Uptake of filgrastim biosimilars spikes among Medicare beneficiaries
There was a substantial uptake in the use of alternative filgrastim products, including its biosimilar filgrastim-sndz and the standalone alternative tbo-filgrastim, from 2014 to 2016 among Medicare Part B beneficiaries, including those who initially received the originator drug, according to findings published in JAMA.
“Biological products play a critical role in the treatment of many serious illnesses and they are often the only effective or available treatment option, but they can be very expensive,” Steven Kozlowski, MD, of the FDA Center for Drug Evaluation and Research, and colleagues told Healio Rheumatology. “Biosimilar products have the potential to reduce costs and increase access to these important treatment options.”
To analyze the uptake of filgrastim-sndz (Zarxio, Sandoz), the first biosimilar ever approved by the FDA, as well as the standalone alternative tbo-filgrastim (Granix, Sicor Biotech), compared with its originator drug, Neupogen (Amgen), Kozlowski and colleagues studied Medicare Part B claims data from all filgrastim administrations of any dose between Jan. 1, 2014, and Dec. 31, 2016. The researchers identified three cohorts, depending on whether the beneficiaries received Neupogen, filgrastim-sndz or tbo-filgrastim. Beneficiaries were included in multiple cohorts if they were treated with more than one filgrastim product during the study period.
To reviewing beneficiary demographics and the prevalence of indicated conditions, the researchers used least squares regression to characterize usage trends. In addition, they used a standardized mean difference threshold of 0.1 to note larger differences between the groups of beneficiaries.
According to the researchers, monthly administrations of filgrastim-sndz increased to 32% of all filgrastim use among Medicare Part B beneficiaries during the study period, with tbo-filgrastim increasing to 16%. During this time the originator drug declined in use from 97% to 52% of all filgrastim use. This resulted in a 13% decrease in monthly administrations of any filgrastim drug, from 28,520 at the start of 2014 to 24,898 by the end of 2016.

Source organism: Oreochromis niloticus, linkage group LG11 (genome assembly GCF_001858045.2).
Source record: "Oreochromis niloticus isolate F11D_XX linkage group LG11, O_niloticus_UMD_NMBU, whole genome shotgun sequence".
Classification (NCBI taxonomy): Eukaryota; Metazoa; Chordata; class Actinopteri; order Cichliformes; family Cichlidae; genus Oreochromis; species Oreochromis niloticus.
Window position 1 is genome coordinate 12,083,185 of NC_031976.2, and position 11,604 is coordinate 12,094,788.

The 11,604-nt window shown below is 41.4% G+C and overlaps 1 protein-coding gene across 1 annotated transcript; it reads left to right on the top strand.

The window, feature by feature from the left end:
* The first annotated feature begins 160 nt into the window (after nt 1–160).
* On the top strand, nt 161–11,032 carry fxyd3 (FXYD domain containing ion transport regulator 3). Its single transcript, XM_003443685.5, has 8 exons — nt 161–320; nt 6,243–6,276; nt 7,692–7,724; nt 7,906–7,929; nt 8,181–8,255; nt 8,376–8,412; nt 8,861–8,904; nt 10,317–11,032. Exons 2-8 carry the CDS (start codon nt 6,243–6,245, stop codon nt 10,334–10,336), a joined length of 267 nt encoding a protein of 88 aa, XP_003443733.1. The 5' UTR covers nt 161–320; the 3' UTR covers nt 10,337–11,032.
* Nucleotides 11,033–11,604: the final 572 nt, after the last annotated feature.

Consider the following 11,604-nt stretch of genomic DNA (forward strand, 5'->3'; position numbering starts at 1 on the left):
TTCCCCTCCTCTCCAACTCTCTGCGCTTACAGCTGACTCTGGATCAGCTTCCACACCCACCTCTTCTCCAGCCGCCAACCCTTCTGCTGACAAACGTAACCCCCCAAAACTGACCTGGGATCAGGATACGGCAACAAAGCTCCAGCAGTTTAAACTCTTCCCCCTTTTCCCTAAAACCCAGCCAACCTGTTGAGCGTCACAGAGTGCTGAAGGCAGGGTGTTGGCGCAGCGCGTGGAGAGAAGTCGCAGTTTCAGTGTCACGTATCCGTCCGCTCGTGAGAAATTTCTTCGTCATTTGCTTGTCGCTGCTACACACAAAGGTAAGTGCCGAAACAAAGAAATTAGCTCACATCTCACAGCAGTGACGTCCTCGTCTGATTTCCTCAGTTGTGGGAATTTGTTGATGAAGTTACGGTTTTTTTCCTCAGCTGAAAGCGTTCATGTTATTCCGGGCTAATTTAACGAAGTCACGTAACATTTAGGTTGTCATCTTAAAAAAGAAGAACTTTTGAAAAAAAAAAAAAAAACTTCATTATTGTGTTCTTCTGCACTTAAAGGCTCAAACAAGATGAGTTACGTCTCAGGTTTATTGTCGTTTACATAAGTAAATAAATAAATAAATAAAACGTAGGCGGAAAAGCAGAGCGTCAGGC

Filgrastim-sndz’s initial uptake was rapid, with monthly use surpassing that of tbo-filgrastim in March 2016, the researchers wrote. Among beneficiaries treated with filgrastim-sndz, 22% had initially received the originator drug, while 73% were first-time users. The prevalence of indications was similar across all three groups, despite tbo-filgrastim’s single indication for patients with non-myeloid malignancies treated with myelosuppressive chemotherapy. This indication was associated with 70% to 73% of claims across all three drugs, the researchers wrote.
“The U.S. market for biosimilars is still maturing, but biosimilars have the potential to offer significant savings after market entry, especially after two or more biosimilars are approved and on the market,” Kozlowski and colleagues said. “This evaluation found that the initial uptake of filgrastim-sndz was rapid, with monthly use surpassing tbo-filgrastim in March 2016. The data on filgrastim products utilization can inform future research and policy as the number of approved biosimilar products increases.” – by Jason Laday
Disclosure: Kozlowski reports no relevant financial disclosures. Please see the study for all other authors’ relevant financial disclosures.